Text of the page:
India, the world’s second-largest sugar producer, is expected to confront a significant shortage in sugar output due to inadequate rainfall this crop year. Traders and a farmer survey suggest that this shortfall could cause the country to lag behind its sugar consumption for the first time in seven years, potentially leading to import requirements in the upcoming year. The lower cultivation of sugarcane in major producing states, Maharashtra and Karnataka, is a driving force behind this decline.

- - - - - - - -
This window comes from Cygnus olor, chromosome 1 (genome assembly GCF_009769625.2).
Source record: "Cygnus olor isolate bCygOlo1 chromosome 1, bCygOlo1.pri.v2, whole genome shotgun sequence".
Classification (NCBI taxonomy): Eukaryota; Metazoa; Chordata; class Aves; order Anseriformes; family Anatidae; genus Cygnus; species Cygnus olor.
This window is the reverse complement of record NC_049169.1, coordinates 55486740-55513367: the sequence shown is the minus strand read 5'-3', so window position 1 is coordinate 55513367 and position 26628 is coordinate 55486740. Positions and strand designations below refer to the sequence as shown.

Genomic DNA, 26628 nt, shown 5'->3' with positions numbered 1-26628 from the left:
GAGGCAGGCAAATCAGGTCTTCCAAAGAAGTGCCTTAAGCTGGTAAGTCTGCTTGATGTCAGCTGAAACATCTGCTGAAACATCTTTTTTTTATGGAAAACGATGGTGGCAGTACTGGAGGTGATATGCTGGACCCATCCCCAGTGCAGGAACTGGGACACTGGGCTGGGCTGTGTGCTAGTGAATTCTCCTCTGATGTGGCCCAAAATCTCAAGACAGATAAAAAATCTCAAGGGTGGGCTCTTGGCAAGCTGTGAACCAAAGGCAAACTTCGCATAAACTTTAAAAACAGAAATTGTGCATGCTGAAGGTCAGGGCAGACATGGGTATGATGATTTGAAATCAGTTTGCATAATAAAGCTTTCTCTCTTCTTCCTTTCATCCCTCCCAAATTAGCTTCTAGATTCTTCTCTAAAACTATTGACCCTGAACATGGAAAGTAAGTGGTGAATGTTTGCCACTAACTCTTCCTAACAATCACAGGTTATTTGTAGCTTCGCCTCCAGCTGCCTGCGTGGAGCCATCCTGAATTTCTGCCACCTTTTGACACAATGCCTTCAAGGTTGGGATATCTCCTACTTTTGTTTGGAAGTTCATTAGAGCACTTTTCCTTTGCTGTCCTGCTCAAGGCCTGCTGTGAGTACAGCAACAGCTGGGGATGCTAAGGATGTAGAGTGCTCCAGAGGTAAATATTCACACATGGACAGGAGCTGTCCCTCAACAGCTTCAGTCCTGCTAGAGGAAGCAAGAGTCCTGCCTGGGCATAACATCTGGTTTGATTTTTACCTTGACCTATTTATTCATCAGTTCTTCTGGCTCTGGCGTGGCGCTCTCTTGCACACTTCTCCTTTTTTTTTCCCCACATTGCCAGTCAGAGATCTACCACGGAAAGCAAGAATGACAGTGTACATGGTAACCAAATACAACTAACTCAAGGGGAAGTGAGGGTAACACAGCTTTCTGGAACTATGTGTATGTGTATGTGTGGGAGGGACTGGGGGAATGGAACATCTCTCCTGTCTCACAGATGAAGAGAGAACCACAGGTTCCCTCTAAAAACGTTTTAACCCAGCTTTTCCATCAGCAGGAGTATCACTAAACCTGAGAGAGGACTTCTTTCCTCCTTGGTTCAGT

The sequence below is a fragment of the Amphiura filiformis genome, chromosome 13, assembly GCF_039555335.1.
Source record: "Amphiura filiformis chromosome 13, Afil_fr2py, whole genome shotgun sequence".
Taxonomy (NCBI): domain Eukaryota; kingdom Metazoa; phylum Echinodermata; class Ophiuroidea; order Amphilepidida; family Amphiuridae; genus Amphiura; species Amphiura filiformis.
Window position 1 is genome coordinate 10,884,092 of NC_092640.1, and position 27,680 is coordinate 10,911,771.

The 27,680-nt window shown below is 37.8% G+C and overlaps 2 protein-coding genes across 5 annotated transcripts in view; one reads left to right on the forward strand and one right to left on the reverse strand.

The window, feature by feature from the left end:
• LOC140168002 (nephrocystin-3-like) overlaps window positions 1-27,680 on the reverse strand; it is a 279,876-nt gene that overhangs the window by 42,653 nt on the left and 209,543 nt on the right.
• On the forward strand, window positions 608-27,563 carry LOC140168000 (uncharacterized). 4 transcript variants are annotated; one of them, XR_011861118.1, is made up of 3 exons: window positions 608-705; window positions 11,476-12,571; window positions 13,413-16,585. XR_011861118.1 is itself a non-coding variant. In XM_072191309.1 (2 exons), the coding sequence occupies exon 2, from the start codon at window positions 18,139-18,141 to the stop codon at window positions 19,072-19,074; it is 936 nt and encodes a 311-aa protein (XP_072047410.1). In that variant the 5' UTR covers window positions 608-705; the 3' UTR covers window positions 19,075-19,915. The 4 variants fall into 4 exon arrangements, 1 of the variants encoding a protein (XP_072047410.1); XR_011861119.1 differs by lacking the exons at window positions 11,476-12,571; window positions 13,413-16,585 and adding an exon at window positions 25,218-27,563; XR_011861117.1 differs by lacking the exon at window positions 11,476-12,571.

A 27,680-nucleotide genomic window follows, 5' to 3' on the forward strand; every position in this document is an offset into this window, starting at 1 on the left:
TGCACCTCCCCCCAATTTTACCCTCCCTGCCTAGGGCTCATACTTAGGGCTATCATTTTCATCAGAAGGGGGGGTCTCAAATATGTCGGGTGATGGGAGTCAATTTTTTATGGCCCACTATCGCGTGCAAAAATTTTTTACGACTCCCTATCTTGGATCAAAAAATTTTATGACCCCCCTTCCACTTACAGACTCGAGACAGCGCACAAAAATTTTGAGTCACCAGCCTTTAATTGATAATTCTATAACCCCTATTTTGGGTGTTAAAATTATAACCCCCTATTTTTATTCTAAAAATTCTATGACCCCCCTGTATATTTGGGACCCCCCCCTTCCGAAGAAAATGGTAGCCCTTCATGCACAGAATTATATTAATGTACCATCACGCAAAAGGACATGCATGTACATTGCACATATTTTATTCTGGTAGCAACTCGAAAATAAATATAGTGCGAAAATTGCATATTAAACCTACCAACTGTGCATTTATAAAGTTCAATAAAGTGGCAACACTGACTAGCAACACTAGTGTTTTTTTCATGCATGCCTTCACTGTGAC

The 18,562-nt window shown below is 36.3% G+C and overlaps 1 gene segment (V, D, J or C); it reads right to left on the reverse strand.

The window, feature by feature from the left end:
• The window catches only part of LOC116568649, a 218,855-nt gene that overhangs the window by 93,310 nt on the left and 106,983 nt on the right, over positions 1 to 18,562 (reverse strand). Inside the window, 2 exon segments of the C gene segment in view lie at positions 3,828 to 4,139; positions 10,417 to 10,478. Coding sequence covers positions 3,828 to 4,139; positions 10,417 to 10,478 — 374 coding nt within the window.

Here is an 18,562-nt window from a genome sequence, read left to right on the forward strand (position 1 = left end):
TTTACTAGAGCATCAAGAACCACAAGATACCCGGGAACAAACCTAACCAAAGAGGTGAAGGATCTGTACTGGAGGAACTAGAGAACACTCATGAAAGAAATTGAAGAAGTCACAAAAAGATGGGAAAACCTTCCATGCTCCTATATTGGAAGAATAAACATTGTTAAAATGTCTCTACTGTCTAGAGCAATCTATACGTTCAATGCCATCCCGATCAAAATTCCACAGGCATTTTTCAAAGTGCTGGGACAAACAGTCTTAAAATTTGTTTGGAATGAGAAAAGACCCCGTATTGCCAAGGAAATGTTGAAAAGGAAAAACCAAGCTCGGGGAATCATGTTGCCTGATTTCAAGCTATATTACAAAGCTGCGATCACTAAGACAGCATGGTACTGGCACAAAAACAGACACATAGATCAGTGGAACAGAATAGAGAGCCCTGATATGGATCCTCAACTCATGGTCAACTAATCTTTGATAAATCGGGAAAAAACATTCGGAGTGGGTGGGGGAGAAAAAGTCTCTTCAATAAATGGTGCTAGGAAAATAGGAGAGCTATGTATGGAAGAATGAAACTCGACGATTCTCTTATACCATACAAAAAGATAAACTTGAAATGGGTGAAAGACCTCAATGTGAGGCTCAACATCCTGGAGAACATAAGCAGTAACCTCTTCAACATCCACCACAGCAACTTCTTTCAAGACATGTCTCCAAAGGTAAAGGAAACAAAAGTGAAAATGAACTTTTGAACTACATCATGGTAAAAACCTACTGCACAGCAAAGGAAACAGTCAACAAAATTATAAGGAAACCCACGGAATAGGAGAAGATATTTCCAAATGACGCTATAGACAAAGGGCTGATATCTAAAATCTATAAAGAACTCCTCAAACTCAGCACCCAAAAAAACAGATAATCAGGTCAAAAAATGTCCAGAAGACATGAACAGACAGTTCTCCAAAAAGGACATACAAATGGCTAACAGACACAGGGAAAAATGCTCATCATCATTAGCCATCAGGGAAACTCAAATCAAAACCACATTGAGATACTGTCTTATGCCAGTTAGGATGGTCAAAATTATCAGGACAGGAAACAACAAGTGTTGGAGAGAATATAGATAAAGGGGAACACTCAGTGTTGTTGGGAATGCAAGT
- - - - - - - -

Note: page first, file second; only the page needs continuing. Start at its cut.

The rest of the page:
The insufficient rainfall has resulted in reduced water levels in key reservoirs, compelling farmers to opt for crops that demand less water and mature quicker than sugarcane. This shift towards crops like sorghum and chickpeas is highlighted in a survey of over 200 farmers conducted by Reuters. As a consequence, India might witness a decline in sugar production not only in the ongoing crop year but also in the subsequent year until September 2025. This scenario poses a threat, pushing India, which contributes 12% to global sugar trade, into becoming a net importer as early as the first half of 2025, marking a significant reversal from its exporting status. The impending sugar shortage in India due to lower yields and water scarcity in crucial cane-growing regions like Maharashtra and Karnataka may force the country to import sugar for the first time since 2017. The reduced production forecast could result in increased global sugar prices, benefiting top exporter Brazil. The government’s response to these forecasts remains pending, but the industry anticipates a decrease in sugar production compared to the previous year, creating a potential need for imports to meet domestic demands.